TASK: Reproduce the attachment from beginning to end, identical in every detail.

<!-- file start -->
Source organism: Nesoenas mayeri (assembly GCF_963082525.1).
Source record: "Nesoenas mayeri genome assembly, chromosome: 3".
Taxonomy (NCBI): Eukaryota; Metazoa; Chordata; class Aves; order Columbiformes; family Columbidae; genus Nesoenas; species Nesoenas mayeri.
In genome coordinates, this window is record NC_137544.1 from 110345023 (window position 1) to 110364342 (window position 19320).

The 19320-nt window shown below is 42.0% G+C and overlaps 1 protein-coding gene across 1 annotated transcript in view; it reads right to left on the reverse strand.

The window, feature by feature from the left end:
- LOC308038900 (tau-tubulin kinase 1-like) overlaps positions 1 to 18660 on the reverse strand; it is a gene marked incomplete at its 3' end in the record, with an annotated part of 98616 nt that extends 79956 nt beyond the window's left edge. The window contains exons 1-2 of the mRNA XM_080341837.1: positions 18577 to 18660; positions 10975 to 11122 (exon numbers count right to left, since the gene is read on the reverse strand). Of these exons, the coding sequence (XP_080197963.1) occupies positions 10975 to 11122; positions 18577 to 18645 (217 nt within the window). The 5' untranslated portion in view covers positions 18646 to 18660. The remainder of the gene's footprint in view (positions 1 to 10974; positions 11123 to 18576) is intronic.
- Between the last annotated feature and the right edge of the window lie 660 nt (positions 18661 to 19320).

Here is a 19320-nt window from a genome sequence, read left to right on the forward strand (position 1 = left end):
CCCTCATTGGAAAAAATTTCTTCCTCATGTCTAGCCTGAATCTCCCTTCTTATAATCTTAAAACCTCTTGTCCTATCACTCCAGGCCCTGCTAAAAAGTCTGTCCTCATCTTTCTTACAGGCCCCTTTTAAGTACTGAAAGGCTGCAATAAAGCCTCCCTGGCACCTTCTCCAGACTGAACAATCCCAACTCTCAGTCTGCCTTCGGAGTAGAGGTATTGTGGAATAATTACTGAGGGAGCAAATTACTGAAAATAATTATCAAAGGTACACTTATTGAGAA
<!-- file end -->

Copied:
Source organism: Nesoenas mayeri (assembly GCF_963082525.1).
Source record: "Nesoenas mayeri genome assembly, chromosome: 3".
Taxonomy (NCBI): Eukaryota; Metazoa; Chordata; class Aves; order Columbiformes; family Columbidae; genus Nesoenas; species Nesoenas mayeri.
In genome coordinates, this window is record NC_137544.1 from 110345023 (window position 1) to 110364342 (window position 19320).

The 19320-nt window shown below is 42.0% G+C and overlaps 1 protein-coding gene across 1 annotated transcript in view; it reads right to left on the reverse strand.

The window, feature by feature from the left end:
- LOC308038900 (tau-tubulin kinase 1-like) overlaps positions 1 to 18660 on the reverse strand; it is a gene marked incomplete at its 3' end in the record, with an annotated part of 98616 nt that extends 79956 nt beyond the window's left edge. The window contains exons 1-2 of the mRNA XM_080341837.1: positions 18577 to 18660; positions 10975 to 11122 (exon numbers count right to left, since the gene is read on the reverse strand). Of these exons, the coding sequence (XP_080197963.1) occupies positions 10975 to 11122; positions 18577 to 18645 (217 nt within the window). The 5' untranslated portion in view covers positions 18646 to 18660. The remainder of the gene's footprint in view (positions 1 to 10974; positions 11123 to 18576) is intronic.
- Between the last annotated feature and the right edge of the window lie 660 nt (positions 18661 to 19320).

Here is a 19320-nt window from a genome sequence, read left to right on the forward strand (position 1 = left end):
CCCTCATTGGAAAAAATTTCTTCCTCATGTCTAGCCTGAATCTCCCTTCTTATAATCTTAAAACCTCTTGTCCTATCACTCCAGGCCCTGCTAAAAAGTCTGTCCTCATCTTTCTTACAGGCCCCTTTTAAGTACTGAAAGGCTGCAATAAAGCCTCCCTGGCACCTTCTCCAGACTGAACAATCCCAACTCTCAGTCTGCCTTCGGAGTAGAGGTATTGTGGAATAATTACTGAGGGAGCAAATTACTGAAAATAATTATCAAAGGTACACTTATTGAGAA